Interview on the drought: “We must learn to get by with less water”

25 Jul 2022

An exceptional heatwave in Europe and 90 percent of Bavarian rivers at low water: In the wake of climate change, Germany will have to get used to new ways of using water, says LMU geographer Ralf Ludwig.

Drought In Northern Italy: The Aridity Of The Ticino River.

Drought In Northern Italy

The Aridity Of The Ticino River. | © IMAGO / NurPhoto / Mauro Ujetto

Ralf Ludwig is a Professor at LMU’s Department of Geography. An expert in environmental modeling, he is leading a subproject under the aegis of the EU’s new ARSINOE project. The aim of ARSINOE is to develop innovative strategies and tools to boost climate resilience in nine European model regions, and to translate these strategies into concrete measures.

Mr. Ludwig, Southern Europe has been experiencing extreme aridity for months. The media is talking about the worst drought for a thousand years. Is this just filling the gap in a slow-news summer lull, or is it a consequence of climate change?

Ralf Ludwig: Right now, large swathes of Europe are indeed affected by an extraordinary heatwave and aridity – especially Northern Italy. The accumulation and intensity of such extremes makes it very likely that climate change is involved. But climatic reasons are not the only ones, of course. There is also growing demand for water from industry, agriculture and private households. Whatever the case, we find ourselves in a very exceptional situation.

More flooding, more aridity

When is it reasonable to start speaking of a drought?

That depends on your perspective. We draw a distinction between meteorological droughts, when there is no precipitation for a prolonged period, hydrological droughts, when the water levels in rivers and the groundwater table decline noticeably, and agricultural droughts, when crop losses occur as a result of the dryness. At the moment, we are recording low water levels in 90 percent of Bavaria’s rivers, so we too are moving toward a wide-ranging drought.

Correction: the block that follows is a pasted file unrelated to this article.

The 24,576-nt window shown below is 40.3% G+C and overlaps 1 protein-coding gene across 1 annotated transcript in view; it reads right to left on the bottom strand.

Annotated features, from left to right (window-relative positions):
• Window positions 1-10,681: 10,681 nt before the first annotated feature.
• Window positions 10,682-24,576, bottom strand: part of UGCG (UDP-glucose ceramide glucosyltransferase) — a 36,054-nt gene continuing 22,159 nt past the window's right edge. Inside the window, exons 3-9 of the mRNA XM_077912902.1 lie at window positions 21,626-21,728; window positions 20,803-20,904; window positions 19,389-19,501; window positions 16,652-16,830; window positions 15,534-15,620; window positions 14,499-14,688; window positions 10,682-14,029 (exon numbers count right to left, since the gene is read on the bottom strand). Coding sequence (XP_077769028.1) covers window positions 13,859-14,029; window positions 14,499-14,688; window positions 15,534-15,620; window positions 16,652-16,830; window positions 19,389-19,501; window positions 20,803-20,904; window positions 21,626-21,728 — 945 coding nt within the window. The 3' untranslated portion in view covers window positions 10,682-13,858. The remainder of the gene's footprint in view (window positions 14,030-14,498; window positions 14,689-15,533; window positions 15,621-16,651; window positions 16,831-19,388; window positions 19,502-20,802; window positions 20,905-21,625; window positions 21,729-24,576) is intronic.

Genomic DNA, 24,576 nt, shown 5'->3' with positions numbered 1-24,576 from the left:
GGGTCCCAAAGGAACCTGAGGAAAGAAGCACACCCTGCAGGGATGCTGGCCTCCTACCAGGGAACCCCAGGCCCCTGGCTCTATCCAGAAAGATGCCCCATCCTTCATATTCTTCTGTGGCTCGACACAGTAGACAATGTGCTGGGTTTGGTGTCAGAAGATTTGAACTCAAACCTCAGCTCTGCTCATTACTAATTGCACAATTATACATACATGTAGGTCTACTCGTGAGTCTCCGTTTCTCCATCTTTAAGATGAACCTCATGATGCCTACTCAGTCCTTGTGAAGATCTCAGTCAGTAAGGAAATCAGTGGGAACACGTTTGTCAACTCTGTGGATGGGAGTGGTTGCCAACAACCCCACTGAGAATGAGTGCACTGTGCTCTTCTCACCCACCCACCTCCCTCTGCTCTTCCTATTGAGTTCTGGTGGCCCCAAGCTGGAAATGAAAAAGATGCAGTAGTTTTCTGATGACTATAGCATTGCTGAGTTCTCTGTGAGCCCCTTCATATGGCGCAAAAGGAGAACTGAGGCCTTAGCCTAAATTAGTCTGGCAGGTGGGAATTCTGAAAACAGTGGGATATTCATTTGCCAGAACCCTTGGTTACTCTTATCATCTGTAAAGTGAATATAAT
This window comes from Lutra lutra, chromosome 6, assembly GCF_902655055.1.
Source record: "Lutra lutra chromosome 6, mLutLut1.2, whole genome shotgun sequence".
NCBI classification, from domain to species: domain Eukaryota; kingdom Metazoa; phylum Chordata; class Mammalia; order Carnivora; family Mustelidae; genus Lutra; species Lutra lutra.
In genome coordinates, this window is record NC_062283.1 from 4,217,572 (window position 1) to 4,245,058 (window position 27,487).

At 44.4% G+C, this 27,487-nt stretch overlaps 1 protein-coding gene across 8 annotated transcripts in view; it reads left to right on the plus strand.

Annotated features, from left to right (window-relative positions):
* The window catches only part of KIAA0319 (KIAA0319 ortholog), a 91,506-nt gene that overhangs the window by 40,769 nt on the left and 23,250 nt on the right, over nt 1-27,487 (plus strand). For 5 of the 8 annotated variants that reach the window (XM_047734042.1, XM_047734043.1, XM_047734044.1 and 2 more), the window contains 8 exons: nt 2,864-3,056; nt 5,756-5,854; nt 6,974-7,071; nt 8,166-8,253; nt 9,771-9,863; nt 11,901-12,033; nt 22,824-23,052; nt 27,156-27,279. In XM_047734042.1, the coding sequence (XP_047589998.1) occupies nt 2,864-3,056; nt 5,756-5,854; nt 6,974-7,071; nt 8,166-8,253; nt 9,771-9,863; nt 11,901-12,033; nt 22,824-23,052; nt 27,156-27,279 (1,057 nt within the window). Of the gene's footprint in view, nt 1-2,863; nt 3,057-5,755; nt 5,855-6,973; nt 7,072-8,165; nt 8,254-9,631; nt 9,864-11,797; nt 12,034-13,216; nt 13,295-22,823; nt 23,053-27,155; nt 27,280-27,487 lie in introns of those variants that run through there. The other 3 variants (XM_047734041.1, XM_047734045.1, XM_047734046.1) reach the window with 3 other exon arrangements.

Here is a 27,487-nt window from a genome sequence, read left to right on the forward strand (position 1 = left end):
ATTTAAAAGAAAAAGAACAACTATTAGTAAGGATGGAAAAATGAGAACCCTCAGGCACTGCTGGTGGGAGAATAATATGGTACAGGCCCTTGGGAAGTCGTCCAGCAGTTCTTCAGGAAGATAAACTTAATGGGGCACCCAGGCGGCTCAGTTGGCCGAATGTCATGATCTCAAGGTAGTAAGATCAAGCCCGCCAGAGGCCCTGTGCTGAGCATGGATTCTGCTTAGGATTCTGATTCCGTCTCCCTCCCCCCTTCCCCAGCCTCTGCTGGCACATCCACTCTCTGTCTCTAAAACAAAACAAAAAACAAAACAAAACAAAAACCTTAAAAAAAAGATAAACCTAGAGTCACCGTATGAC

Apart from droughts, we are also seeing an increase in flooding, flash floods and torrential rain. How does all that fit together?

Climate change skeptics use this argument frequently and, sadly, with considerable success. Yet there is no inherent contradiction. On the contrary: We now have a better understanding of how climate change expresses itself not only in a shift in average figures, but above all in greater variability and, hence, in more frequent and more pronounced extremes. Unfortunately, then, more flooding and more aridity in one and the same region certainly do fit in with the concept of climate change.

Adjusting the food production due to the increasing scarcity of water

What will that do to food security in Europe and in poorer countries in particular?

That is one of the key questions. Northern Italy especially is an important food growing region in Europe. Crop losses on the current scale weigh heavily on food security. We can obviously still redistribute food and buy it in from elsewhere. However, if such regions no longer serve as reliable suppliers on a permanent basis, this will naturally lead to changes in the food supply beyond that region alone – i.e. on the international market as well.

Will that also affect what we eat in the future?

Questions about the profitability of certain farm products will be asked more frequently. We can expect to see numerous farm operations adjusting their food production due to the increasing scarcity of water, even in Germany. But other trends too are observable: Some companies in Bavaria, for example, have only recently switched to very water-intensive plants such as courgettes and cucumbers. As things stand, the reason is to maximize profits.

The greatest potential for conflict is in agriculture

Climate change comes at huge cost to the economy – 6.6 billion euros a year, according to a recent study by the Federal Ministry for Economic Affairs. Yet Germany does not even have a national water strategy. Why is that?